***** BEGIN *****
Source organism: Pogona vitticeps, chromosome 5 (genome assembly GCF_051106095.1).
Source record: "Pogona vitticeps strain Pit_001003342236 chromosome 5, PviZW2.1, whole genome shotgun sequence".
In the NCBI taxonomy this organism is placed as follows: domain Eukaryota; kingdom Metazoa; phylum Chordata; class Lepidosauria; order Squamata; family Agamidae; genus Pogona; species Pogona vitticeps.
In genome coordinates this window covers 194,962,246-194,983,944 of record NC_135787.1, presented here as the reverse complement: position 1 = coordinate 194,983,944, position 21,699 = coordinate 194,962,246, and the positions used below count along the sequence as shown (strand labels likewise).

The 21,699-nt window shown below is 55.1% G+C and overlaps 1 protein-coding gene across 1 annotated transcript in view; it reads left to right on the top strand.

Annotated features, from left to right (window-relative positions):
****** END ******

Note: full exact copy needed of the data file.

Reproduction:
Source organism: Pogona vitticeps, chromosome 5 (genome assembly GCF_051106095.1).
Source record: "Pogona vitticeps strain Pit_001003342236 chromosome 5, PviZW2.1, whole genome shotgun sequence".
In the NCBI taxonomy this organism is placed as follows: domain Eukaryota; kingdom Metazoa; phylum Chordata; class Lepidosauria; order Squamata; family Agamidae; genus Pogona; species Pogona vitticeps.
In genome coordinates this window covers 194,962,246-194,983,944 of record NC_135787.1, presented here as the reverse complement: position 1 = coordinate 194,983,944, position 21,699 = coordinate 194,962,246, and the positions used below count along the sequence as shown (strand labels likewise).

The 21,699-nt window shown below is 55.1% G+C and overlaps 1 protein-coding gene across 1 annotated transcript in view; it reads left to right on the top strand.

Annotated features, from left to right (window-relative positions):